from here: http://www.sofi.se/servlet/GetDoc?meta_id=1465 

Dictionary of Proto-Norse personal names is an alphabetical dictionary of the personal names found in sources from the period around the birth of Christ to about 700 AD.



The sources are:

Primitive Norse runic inscriptions
Nordic - lev - names
the Old English from the poem Beowulf

The dictionary is only available as electronic version: http://www.sofi.se/images/NA/pdf/urnord.pdf



Runestone from Northern Vånga rectory, Vara Municipality (vg65). 
Photo: Hakan Dahlin, Mariestad. 



Lexicon of Runic Names (ca. 700-1100)


http://www.sofi.se/servlet/GetDoc?meta_id=1765 

This database contains the names of the Viking Age people.



The number of entries is about 1.880, including references.



The number of articles on individual names is approximately 1530, of which about 130 are alternative interpretations. The ratio between male and female names are about 3:1. In addition to articles on individual names the dictionary provides articles on names with lists of testified compositions. The number of such items is about 160. There are also some names for which the articles are not given as they occur with only occasional evidence of properhood.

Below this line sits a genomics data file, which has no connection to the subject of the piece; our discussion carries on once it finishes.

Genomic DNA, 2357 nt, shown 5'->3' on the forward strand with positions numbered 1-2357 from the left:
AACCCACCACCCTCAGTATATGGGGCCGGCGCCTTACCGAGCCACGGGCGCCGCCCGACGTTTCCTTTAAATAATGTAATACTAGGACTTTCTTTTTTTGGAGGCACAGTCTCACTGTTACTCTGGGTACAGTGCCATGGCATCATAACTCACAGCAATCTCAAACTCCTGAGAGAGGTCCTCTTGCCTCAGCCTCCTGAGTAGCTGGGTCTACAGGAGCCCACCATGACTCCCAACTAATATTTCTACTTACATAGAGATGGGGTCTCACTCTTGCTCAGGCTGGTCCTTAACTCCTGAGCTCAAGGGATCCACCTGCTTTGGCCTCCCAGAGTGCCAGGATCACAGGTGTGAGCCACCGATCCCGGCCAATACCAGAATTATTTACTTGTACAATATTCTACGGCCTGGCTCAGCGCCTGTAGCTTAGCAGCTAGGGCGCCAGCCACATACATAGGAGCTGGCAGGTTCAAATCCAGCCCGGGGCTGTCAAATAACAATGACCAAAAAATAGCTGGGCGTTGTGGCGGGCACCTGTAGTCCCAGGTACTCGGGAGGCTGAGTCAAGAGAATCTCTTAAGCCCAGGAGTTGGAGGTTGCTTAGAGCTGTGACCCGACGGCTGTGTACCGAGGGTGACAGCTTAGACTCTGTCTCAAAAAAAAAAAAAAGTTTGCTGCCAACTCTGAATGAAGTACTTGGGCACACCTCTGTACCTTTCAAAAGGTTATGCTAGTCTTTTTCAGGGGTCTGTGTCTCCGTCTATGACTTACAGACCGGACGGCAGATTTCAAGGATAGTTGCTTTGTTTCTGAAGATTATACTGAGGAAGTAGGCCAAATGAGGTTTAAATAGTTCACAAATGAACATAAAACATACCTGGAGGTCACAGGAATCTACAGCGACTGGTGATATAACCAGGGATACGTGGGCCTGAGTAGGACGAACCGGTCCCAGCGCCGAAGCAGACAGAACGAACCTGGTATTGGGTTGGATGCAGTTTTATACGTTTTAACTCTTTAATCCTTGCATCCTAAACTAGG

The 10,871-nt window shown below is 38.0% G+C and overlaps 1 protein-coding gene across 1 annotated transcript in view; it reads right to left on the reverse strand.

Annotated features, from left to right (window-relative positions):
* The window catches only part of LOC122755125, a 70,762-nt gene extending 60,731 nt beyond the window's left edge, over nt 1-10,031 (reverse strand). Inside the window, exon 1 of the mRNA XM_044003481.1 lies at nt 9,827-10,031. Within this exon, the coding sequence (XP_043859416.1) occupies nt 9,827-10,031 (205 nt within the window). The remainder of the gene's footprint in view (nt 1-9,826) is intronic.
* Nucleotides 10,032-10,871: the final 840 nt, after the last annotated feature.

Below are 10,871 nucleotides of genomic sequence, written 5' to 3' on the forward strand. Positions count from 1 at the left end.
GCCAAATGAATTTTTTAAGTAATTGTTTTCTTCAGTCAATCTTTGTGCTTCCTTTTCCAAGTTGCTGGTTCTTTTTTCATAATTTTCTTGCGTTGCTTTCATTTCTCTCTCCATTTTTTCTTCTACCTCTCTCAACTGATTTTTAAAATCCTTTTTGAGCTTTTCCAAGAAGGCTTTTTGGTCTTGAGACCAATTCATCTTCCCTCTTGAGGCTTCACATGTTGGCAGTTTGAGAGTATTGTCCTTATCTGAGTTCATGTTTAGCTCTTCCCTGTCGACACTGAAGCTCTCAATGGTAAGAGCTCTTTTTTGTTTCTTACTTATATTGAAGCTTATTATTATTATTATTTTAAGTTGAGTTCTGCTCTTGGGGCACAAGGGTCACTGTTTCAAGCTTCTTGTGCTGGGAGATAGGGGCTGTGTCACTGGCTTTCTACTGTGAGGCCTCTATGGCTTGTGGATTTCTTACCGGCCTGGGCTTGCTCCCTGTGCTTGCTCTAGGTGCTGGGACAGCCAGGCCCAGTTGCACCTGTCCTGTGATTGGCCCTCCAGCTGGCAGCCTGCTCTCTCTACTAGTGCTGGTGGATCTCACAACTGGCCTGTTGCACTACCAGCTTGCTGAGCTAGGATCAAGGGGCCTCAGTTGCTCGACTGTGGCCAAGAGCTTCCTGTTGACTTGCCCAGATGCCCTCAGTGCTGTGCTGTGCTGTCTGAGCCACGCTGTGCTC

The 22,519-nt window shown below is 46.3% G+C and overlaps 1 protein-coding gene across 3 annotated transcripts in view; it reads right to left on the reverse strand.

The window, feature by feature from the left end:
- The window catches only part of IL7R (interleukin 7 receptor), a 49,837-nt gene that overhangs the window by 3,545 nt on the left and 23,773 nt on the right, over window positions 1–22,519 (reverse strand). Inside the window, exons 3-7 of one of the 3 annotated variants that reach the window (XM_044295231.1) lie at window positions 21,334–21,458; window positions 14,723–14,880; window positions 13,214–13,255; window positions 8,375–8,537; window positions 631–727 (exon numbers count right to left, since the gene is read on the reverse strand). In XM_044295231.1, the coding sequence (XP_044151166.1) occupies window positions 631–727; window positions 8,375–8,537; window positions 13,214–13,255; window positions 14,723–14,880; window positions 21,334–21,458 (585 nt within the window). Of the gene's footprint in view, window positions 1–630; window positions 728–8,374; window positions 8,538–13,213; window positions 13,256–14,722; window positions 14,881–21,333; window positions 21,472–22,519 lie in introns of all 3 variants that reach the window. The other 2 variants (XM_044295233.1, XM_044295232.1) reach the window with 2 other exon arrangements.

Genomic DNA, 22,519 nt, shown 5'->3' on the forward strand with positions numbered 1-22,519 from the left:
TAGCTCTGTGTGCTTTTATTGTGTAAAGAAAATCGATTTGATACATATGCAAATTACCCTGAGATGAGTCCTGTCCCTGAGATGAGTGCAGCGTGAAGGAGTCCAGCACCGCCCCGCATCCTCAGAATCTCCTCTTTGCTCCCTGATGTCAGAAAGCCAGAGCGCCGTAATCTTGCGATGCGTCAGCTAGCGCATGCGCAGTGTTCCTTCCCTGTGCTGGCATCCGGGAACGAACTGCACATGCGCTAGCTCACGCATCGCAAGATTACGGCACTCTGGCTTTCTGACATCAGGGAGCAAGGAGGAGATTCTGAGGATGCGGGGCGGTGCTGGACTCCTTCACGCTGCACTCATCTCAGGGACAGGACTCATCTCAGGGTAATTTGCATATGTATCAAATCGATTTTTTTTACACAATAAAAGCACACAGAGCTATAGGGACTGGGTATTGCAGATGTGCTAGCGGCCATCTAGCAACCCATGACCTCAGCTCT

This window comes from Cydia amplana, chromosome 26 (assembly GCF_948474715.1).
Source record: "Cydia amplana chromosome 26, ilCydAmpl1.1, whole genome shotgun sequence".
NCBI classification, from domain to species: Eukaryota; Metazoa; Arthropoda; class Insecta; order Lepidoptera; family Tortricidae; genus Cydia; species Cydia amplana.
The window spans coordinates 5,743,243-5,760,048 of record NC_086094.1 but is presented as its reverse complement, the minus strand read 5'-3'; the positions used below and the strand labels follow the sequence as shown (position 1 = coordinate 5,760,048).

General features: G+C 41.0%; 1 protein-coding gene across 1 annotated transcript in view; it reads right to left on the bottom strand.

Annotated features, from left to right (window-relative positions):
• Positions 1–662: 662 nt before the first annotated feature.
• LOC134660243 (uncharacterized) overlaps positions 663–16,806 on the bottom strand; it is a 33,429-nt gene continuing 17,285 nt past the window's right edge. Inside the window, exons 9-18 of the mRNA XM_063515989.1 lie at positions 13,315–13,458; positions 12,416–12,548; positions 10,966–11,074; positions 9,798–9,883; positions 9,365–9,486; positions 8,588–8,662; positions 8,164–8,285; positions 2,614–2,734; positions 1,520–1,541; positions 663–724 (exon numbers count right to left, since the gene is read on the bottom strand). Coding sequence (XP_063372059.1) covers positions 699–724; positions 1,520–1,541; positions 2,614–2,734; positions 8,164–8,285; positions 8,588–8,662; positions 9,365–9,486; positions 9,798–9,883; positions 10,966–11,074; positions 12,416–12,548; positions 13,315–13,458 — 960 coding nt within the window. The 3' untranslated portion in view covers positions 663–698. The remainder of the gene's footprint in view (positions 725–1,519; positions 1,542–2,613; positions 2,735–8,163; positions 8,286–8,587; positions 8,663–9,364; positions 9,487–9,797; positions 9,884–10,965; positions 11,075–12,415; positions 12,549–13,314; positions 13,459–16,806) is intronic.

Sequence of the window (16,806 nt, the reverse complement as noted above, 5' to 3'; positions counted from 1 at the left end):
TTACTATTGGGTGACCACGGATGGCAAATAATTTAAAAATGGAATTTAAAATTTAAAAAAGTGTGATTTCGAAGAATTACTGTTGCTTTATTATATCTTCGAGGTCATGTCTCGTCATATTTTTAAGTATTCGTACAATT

Dictionary of Swedish Medieval Personal Names (ca. 1100-1520)

From here (translated by me) http://www.sofi.se/1226

Project Swedish medieval personal names (SMP) has two main objectives: first, to create a database for research, and second, to make it available for the public as a part of the historical heritage. This is done primarily through the issuance of a dictionary of the Swedish medieval personal names. The dictionary is provided both as a printed book and online publication.


The dictionary deal with all personal names, both first name and bynames, which in the Middle Ages have been used in Sweden within its present borders and in Finland, with the exception of pure Finnish names. Even the names of such old Norwegian provinces as Bohuslän, Jämtland, Härjedalen and Gotland have been included. As well as Denmark's old names from Skåne, Blekinge and Halland.